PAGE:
Well, at the rate technology is accelerating, its not going to take China 30 years to be recognized as quality - they will begin producing equal quality goods to the rest of the world market in a short while. Once people start buying Chinese cars, Chinese equipment, etc, it isn't going to slow down, the amount of money we send to China will speed up.

Of course, you have to consider, by the same token, as the standard of living raises in China, the better the rest of the world market has the ability to do, as a billion consumers will start having enough disposable income to purchase goods. If the US can develop a technology that we can export to China, especially one that can reduce dependence on oil, I have no doubt the Chinese would go for that. It just comes down to developing it - since China is drawing more and more oil, AND its in the first stages of developing an energy infrastructure, introducing an alternative energy source and a method of delivery could work wonders.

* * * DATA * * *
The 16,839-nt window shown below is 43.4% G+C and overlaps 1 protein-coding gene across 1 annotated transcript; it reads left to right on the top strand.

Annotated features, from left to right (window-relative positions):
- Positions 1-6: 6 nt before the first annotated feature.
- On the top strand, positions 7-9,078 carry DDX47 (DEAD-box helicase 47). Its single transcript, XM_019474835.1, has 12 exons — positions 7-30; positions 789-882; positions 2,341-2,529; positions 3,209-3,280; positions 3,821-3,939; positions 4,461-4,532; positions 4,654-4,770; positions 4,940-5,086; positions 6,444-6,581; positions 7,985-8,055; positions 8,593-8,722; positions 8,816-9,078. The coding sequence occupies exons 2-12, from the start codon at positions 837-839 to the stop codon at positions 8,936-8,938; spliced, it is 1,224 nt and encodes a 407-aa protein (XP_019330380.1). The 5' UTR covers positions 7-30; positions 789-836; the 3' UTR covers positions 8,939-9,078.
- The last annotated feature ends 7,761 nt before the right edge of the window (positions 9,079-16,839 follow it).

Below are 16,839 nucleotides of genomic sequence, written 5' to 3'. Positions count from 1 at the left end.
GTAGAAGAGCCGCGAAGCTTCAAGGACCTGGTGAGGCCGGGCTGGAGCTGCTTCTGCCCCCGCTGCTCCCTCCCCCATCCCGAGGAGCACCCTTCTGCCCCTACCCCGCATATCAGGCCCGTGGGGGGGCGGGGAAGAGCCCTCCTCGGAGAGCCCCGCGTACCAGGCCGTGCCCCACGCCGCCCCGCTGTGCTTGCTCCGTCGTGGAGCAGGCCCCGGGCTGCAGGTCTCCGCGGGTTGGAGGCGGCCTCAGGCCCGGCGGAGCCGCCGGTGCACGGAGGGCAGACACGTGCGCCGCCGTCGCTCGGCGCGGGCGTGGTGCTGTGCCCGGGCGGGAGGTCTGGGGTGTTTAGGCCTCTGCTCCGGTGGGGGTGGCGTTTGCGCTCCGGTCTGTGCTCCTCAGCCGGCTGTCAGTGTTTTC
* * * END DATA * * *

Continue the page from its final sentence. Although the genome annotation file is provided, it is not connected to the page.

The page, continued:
Of course it could also turn China into a mass of economic power that sucks up the rest of the world like "The Blob," but hey, nothing risked, nothing gained right?

I think China can either be the key, or the hammer that unlocks or destroys the rest of the world. Because of the enormous demand that is just waking up there, the feasibility of alternate fuels jumps immensely - infrastructure and distribution systems could be tested there - would they work on a large scale basis, and be cost effective, etc, and then slowly implemented in the US. We just need a decent alt energy solution, and a company willing to try it in China. We could bring some profits back to this side of the pond.

The US is an innovator. They are less so than they have been in the past, because we are pretty complacent - theres no crunch to force us into action (and when we go, we go brilliantly) We just need a kick in the pants to get us to do it.